America’s cars and light trucks consume 8 million barrels of oil every day—more than 40 percent of total U.S. oil consumption. Raising the miles-per-gallon standard of these vehicles is the biggest single step the U.S. could take to cut both oil dependence and global warming emissions.
Under current Corporate Average Fuel Economy (CAFE) standards, cars are required to meet a 27.5 miles per gallon standard. By contrast, light trucks, including sport utility vehicles (SUVs), minivans and pickup trucks, must meet a standard of only 21.6 miles per gallon. The Bush Administration is moving to raise that standard to 22.2 miles per gallon by 2007. But with more and more gas-guzzling SUVs and other light trucks replacing cars on the nation’s highways, the fuel economy of new vehicles has sunk to its lowest level since the early 1980s.
During consideration of S. 10, the Senate energy bill, Senators Kit Bond (R-MO) and Carl Levin (D-MI) introduced an amendment that would continue allowing automakers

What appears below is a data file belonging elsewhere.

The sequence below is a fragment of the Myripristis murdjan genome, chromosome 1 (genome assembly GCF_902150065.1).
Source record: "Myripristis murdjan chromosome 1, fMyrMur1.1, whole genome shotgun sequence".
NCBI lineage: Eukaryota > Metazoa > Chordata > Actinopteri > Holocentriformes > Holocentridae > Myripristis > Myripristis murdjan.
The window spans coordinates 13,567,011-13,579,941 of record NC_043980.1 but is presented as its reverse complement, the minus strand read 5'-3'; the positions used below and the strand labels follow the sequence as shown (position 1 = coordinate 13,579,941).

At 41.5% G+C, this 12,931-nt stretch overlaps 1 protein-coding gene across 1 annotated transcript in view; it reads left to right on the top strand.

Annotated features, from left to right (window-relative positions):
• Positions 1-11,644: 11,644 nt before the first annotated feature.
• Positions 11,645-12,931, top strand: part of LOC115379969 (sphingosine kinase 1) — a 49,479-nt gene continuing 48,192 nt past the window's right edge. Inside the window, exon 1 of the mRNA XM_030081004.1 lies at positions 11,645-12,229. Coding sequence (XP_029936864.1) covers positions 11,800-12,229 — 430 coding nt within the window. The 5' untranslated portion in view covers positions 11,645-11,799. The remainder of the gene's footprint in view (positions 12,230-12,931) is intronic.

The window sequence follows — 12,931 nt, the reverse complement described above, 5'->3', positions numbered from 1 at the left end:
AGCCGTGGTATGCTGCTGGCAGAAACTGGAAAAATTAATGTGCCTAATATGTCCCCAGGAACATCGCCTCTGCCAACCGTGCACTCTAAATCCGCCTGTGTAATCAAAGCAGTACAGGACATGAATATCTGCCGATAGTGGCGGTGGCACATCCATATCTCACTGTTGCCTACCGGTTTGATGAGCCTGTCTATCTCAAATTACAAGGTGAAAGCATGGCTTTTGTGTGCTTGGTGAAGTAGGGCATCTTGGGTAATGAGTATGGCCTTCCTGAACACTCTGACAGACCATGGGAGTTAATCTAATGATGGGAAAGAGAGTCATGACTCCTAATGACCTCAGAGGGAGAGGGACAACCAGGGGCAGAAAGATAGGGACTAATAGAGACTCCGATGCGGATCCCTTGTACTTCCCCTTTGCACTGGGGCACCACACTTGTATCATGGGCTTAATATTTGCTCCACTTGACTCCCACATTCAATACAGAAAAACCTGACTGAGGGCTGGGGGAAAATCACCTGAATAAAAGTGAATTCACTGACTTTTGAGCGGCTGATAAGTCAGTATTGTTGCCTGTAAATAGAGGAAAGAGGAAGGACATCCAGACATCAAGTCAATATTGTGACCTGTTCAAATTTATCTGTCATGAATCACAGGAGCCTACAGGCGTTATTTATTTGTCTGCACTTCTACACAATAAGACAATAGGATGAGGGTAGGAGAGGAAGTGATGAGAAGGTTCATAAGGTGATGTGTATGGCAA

to make fewer high-mileage cars if they also make vehicles that run on both ethanol and gasoline. Few of these dual fuel vehicles, however, actually run on ethanol, in part because a small percentage of the nation’s gas stations carry that fuel.
According to the Bush Administration’s own analysis, the Bond-Levin amendment would have actually increased oil dependence by at least 155,000 barrels of oil per day by 2008.
The Bond-Levin amendment would also have made it harder for the Transportation Department to set future CAFE standards.
On June 23, 2005, Senate Amendment 925 was approved by a 64-31 vote (Senate roll call vote 156). NO is the pro-environment vote.